Fear of lending to banks is rising again in Europe, as even a 750 billion euro zone rescue package proves not enough to stem fears that the banking system will prove the weak link when southern European nations can’t meet their obligations.
Strikingly many European and British banks are now being forced to pay more to borrow money in the interbank markets than before the joint European Union, International Monetary Fund and European Central Bank package was announced two weekends ago.
That deal, which should insulate highly indebted countries such as Greece, Spain and Portugal from funding pressure for the next two years or so, was effective in driving down the extra interest those countries had to pay to borrow as compared to Germany. Tellingly, it was less effective, even counter-productive, in restoring calm to the markets in which banks fund their short-term borrowing needs.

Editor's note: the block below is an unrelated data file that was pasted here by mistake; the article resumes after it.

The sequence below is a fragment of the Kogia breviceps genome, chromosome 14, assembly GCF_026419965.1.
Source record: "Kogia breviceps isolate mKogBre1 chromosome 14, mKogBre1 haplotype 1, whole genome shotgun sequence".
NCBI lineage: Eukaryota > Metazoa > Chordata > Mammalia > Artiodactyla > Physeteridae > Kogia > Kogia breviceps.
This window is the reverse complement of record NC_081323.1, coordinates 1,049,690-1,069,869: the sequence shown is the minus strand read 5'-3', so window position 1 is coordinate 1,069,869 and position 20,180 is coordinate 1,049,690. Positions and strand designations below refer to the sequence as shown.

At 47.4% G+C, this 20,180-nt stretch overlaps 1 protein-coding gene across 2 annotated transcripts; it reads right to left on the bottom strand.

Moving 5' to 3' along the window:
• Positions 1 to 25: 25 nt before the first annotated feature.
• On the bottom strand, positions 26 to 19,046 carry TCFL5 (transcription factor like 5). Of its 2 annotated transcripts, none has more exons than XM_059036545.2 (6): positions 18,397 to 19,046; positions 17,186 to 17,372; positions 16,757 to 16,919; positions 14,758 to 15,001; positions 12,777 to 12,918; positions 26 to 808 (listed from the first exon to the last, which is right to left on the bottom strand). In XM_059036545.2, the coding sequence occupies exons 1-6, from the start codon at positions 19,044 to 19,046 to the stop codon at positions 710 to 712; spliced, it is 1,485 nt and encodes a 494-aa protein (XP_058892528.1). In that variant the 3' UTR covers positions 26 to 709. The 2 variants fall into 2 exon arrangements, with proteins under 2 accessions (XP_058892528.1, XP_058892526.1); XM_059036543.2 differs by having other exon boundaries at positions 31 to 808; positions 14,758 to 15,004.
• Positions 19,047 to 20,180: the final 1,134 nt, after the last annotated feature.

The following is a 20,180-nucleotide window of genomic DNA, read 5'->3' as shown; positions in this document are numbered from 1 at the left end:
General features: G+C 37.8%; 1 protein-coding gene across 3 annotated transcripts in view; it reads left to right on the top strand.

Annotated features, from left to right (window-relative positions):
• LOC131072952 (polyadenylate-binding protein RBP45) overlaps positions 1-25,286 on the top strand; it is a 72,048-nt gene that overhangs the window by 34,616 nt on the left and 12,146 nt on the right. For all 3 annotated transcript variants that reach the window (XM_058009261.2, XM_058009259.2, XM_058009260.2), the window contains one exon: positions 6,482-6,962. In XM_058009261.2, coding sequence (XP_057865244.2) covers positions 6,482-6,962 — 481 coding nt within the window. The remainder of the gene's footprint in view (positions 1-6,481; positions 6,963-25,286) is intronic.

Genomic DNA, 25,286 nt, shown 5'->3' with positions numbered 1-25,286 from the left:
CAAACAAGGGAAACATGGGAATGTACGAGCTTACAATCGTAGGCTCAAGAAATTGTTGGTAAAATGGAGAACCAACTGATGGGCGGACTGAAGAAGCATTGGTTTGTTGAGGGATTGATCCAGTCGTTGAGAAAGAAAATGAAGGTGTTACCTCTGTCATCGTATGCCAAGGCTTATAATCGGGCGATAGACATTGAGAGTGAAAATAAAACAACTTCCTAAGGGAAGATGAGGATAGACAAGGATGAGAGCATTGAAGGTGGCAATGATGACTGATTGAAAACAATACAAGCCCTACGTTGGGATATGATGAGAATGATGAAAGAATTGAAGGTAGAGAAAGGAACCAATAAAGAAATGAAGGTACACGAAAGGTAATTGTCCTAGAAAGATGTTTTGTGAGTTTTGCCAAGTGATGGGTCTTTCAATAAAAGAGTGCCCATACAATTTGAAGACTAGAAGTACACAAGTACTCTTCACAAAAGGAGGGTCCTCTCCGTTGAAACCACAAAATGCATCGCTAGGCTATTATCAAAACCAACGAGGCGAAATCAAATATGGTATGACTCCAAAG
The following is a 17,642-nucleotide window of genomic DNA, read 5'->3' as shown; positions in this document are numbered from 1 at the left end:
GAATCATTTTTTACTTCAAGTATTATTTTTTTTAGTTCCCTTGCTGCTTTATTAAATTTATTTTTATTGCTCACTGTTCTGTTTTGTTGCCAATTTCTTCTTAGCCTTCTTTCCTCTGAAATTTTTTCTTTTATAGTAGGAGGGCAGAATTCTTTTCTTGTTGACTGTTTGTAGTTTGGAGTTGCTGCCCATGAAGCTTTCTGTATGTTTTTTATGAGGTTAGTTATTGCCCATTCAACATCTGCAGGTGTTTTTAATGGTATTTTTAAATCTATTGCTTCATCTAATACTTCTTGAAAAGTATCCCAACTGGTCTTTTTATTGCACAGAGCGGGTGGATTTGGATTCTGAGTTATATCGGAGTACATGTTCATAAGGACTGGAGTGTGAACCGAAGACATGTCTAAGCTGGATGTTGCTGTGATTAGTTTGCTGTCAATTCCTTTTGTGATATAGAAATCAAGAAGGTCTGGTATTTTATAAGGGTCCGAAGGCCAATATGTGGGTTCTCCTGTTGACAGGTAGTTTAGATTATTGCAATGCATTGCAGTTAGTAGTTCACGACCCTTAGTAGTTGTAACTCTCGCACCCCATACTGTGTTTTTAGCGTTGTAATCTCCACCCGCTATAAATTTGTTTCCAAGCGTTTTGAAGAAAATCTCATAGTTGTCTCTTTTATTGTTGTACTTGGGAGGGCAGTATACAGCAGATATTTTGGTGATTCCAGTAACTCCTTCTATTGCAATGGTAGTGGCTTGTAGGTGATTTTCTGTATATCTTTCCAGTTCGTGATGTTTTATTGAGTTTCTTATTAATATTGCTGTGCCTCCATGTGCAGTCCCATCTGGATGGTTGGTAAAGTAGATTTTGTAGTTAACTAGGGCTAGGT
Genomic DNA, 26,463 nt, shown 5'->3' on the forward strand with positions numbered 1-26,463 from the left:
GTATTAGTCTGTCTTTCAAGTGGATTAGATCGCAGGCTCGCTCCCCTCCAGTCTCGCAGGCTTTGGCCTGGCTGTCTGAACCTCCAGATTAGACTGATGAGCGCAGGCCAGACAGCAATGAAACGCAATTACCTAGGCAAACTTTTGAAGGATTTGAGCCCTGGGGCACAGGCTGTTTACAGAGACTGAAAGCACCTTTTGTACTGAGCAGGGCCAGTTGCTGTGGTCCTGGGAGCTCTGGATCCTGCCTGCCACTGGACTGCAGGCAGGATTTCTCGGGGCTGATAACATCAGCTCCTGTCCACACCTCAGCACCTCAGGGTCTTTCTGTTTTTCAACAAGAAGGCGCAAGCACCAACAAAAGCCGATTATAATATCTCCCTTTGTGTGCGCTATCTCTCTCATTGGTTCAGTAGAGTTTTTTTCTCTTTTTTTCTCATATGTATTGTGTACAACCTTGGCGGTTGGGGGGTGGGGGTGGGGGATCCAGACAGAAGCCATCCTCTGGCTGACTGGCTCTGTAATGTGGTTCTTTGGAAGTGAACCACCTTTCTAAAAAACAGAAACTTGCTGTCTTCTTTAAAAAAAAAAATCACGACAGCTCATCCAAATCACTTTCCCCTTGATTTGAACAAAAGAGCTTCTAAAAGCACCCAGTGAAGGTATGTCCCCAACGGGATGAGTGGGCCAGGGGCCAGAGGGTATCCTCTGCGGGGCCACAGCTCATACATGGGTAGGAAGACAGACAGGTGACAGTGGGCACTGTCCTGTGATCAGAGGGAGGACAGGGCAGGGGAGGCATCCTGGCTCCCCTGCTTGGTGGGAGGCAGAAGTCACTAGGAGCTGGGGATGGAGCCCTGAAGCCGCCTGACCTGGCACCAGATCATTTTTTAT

While the mutual distrust is still far less than the utter panic during the crisis following the collapse of Lehman Brothers in 2008, it is very significant that the bailout of the weak links in the euro zone is having far less of a multiplying effect than earlier infusions of cash and liquidity into solvency shortfalls.
It may be simply a passing tremor. It may be a result of structural weakness in the euro zone, as investors bet that when push comes to shove a politically fractured Europe will find it impossible to agree on how to underwrite and fund the rescue of banks facing losses if Greece and its peers default.